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Gohar Tepe was a Center for Metal Melting: Archeologists


25 September 2006




LONDON, (CAIS) -- Discovery of large furnaces used for melting metals as well as large ironstones in the eastern parts of Gohar Tepe in the northern Iranian province of Mazandaran, convinced archeologists to conclude that this part of the country was the center for melting metals about 3000 years ago.


Announcing this news, Ali Mahforouzi, archeologist and head of the excavation team at Gohar Tepe said: “Remains of ironstones and melting furnaces had previously been found in the area. However, the discoveries were not taken seriously and we continued our excavations, believing that these were left from small local kilns. After the recent discoveries of larger numbers of furnaces and large number of ironstones, we realized that there must have been metal foundries in the eastern parts of Gohar Tepe.”


Iron melting was considered one of the most important industries during the Iron Age (first millennium BCE) which evolved greatly when it was spread to the rest of Mainland and Greater Iran.


According to Mahforouzi, so far remains of forges and clay baking kilns have been found in the eastern part of Gohar Tepe, indicating that this area was one of the centers for melting metals. He also said that since Gogar Tepe has always been subject to harsh winds blowing in a west-east direction, construction of the metal foundries in the eastern part shows that the inhabitants built the foundries in the east to prevent the flow of industrial wastes into the residential parts and rather away from the center of the city.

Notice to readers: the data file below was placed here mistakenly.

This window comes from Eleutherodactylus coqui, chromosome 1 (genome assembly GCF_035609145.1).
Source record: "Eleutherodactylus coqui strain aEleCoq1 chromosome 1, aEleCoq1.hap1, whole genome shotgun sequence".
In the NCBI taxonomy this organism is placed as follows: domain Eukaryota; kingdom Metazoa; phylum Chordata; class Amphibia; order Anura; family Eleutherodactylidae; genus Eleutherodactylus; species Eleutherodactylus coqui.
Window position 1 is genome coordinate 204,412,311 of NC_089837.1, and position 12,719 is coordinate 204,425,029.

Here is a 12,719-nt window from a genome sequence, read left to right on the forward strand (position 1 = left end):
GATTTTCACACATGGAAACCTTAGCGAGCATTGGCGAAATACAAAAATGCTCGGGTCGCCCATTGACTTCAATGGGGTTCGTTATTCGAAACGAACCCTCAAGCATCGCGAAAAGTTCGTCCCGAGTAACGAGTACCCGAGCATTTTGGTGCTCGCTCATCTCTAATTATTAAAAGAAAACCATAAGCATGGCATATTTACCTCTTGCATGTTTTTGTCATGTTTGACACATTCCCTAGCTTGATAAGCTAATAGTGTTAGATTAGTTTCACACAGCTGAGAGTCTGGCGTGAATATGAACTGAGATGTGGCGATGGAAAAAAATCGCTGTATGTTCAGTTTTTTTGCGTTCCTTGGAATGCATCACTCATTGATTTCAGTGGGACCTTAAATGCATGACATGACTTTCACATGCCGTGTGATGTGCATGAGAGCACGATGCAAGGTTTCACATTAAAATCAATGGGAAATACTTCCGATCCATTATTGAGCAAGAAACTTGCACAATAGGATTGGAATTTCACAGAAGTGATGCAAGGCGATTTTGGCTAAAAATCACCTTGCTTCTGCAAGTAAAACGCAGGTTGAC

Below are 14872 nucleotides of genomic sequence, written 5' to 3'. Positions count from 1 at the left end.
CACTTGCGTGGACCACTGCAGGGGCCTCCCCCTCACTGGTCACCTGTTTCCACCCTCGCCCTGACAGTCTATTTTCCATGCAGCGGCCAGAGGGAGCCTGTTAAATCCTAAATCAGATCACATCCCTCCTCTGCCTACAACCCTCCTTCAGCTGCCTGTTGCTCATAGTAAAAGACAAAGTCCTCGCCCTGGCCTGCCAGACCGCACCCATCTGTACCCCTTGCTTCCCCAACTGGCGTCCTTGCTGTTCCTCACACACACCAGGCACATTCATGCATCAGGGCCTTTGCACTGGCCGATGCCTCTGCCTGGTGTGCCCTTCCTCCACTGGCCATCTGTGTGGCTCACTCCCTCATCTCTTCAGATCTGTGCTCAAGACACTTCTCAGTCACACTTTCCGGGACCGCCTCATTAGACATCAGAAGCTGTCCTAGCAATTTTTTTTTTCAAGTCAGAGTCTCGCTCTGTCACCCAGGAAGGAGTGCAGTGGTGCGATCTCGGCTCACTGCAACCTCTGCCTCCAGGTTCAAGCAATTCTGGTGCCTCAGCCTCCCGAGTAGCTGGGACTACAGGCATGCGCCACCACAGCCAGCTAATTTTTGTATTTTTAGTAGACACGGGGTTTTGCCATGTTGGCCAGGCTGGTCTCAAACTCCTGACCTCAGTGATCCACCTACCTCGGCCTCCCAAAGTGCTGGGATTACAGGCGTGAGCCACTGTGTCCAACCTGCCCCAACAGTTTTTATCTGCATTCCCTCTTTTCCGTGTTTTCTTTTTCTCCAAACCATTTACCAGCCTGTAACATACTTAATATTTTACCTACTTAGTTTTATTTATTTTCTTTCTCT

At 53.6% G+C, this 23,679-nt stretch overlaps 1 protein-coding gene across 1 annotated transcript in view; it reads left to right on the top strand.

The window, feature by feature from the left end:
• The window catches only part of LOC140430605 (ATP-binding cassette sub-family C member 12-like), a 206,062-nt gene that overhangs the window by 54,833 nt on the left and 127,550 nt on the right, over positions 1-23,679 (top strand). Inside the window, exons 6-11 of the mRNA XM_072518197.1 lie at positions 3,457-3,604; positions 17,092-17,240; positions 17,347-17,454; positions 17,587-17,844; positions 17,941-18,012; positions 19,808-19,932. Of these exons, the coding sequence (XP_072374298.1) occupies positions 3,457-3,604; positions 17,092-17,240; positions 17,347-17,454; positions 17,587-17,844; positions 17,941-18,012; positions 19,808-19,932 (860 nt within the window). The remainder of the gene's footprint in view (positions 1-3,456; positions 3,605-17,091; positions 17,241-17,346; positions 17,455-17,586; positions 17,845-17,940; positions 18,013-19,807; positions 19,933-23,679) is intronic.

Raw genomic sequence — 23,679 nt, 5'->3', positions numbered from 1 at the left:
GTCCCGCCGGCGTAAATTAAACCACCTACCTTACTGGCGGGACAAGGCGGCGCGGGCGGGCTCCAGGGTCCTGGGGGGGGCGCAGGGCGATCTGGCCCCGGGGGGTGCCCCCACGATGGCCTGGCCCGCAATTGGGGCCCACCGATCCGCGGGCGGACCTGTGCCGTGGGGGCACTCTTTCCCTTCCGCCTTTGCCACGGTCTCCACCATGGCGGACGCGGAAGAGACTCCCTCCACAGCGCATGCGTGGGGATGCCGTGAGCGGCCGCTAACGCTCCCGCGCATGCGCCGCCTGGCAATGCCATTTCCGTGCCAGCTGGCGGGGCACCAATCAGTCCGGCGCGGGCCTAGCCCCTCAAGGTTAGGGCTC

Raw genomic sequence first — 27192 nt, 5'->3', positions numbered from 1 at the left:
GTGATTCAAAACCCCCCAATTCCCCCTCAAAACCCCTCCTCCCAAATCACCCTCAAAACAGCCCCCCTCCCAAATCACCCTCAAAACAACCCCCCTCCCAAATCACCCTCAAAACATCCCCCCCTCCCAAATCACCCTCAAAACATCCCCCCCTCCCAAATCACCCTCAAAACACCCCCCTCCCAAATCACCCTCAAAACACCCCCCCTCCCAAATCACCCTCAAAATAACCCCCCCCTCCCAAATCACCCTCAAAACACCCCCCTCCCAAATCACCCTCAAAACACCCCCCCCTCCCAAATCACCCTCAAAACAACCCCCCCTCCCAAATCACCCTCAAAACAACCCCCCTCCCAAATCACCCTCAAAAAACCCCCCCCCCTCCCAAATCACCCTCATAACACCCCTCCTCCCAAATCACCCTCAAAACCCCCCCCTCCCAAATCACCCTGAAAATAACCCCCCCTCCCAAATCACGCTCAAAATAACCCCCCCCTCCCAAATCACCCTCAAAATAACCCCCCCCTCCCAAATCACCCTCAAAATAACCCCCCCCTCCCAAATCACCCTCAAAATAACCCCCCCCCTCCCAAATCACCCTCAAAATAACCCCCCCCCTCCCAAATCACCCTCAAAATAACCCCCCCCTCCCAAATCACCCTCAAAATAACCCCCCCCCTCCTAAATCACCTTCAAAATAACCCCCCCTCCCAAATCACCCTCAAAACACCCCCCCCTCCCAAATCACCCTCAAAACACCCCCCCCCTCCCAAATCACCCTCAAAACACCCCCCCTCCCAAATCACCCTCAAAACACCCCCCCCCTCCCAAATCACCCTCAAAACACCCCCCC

Located in a 50 hectare area, Gohar Tepe is one of the most important historical sites of Mazandaran, situated near the Caspian Sea, caring the secret of an ancient civilization. It is believed that Gohar Tepe once enjoyed a complicated urbanization with a history that goes back to some 5000 years ago. Discovery of architectural structures and graves in the region are evidence of continual life during the later centuries there.


Based on stratigraphical studies done over the past few decades on the site, Gohar Tepe was an active center in the middle Bronze Age which was still alive during the Iron Age. Evidence shows that the inhabitants of Gohar Tepe enjoyed permanent settlements during the Iron Age. However, the most ancient cultural layers found in the area belong to the Neolithic period, some 14,000 years ago, which are very similar to those found in Central Asia.



Extracted From/Source: Cultural Heritage News Agency (CHN)

Please note the above-news is NOT a "copy & paste" version from the mentioned-source. The news/article above has been modified with the following interventions by CAIS: Spelling corrections; -Rectification and correction of the historical facts and data; - Providing additional historical information within the text; -Removing any unnecessary, irrelevant & repetitive information.

     All these measures have been taken in order to ensure that the published news provided by CAIS is coherent, accurate and suitable for academics and cultural enthusiasts who visit the CAIS website.




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